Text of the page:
So here’s the thing guys and gals, I’m sure you would want to have all the working drawings for these but I won’t release them all until I have built these planes.  Even though I have double and triple and quad triple checked my work, I still need to see whether or not changes could be made as an improvement.  So far I’ve build one plane the No.16 based on these drawings and it works fine but I want to finish off the rest and if all goes well then I can safely offer them to you and sleep better knowing they are 100% correct.

However, I will not be offering them for free, I don’t know how much I will charge for them but it will be affordable.  I’ve always had good intentions for this blog but considering how expensive this country of mine is, I’m really doing it tough.  I’ve invested a considerable amount of time and knowledge to draw these up, and to offer them for free would be ludicrous.  As far as I know such plans are not available anywhere on the net, I will be the first.  So have a look at the sample No.15 plane, see for yourselves just how accurate and well drawn they are.

15 hollow A3 Imperial

15 round A3 Imperial

Moulding plane Build Update

It’s been a while since I last worked on this build, I’ve had a week off work due to being sick and even though my body ached and my head throbbed it wasn’t enough to keep me out of my workshop, but enough to keep me out of my crappy, schizer of a job.

I went back to my original No.16, if you remember when I started on this build I screwed up the mouth by opening it too much.  Plus Lie Nielson advertised on their site that they had the 1 1/4″ iron but it turned out to that they never did.  It’s a mystery still to this day how it got on their site at all.  So I bought some O1 flat bars from the states because I couldn’t find any in Australia to be at 1/8″  Of course I paid through my backside after all the conversion and shipping was done and yes I will do it again and again and again or atleast until Australia has it which will probably be never.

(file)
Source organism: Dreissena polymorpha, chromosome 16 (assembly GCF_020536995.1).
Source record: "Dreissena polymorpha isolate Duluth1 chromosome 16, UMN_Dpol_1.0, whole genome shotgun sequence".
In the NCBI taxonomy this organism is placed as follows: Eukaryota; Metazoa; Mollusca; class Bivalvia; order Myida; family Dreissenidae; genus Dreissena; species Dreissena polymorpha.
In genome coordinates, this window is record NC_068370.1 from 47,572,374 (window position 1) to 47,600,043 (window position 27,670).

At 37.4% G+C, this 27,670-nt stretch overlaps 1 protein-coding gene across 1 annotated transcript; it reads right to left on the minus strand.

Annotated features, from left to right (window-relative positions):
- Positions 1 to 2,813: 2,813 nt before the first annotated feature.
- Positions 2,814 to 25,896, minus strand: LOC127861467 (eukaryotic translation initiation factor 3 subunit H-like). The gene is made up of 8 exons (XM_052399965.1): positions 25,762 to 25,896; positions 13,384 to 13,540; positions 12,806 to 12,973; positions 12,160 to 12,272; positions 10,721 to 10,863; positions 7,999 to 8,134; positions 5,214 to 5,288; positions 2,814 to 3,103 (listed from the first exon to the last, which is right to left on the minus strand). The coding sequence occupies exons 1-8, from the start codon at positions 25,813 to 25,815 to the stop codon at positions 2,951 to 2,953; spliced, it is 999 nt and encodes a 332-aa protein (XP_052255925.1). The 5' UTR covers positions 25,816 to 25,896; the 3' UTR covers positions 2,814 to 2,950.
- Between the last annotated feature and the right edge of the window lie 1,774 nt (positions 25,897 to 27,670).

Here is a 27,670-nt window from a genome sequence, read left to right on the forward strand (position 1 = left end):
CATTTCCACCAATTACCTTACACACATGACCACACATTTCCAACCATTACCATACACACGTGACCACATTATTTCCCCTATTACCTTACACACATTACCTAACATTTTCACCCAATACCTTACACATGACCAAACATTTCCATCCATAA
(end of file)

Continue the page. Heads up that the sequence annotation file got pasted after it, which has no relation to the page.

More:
I’ve completed the build today but I still need to shape the iron, heat treat it, sharpen it and give it a test run.   I’m basing my planes on 18th Century moulding planes, my designs are directly from Larry Williams, the same designs that Matt Bickford uses on his planes.  I’ve never built a moulding plane in my life, in fact I’ve never built any plane besides the small router plane before either.  So this was a huge learning curve and adventure for me.  I’ve watched Larry William’s dvd on side escapements countless times and I’m still watching it over and over again.  You’ll be amazed at how much information you’ve missed when you watch it several times.  Your minds starts to wander and your not really concentrating but the dvd continues to play.  So I just kept rewinding it and watched over and over again until I got it.

That mouth opening will bother me till the day of judgement and beyond, but I will learn to live with it because it’s actually not entirely my fault.  Sure I cut it but I blame it on my ignorance at the time.  Sure enough I think I pretty much nailed and once I get the iron done and she performs as I expect she will I’ll be starting on the No.15 and work my way down.

I’ll be the first to admit that it isn’t easy,  it’s slow, pedantic and there was a lot of “how the hell do you work this part out.”  In the end I achieved what I set out to do but I know there will be even more frustrating part as I work down to the itty little bitty ones.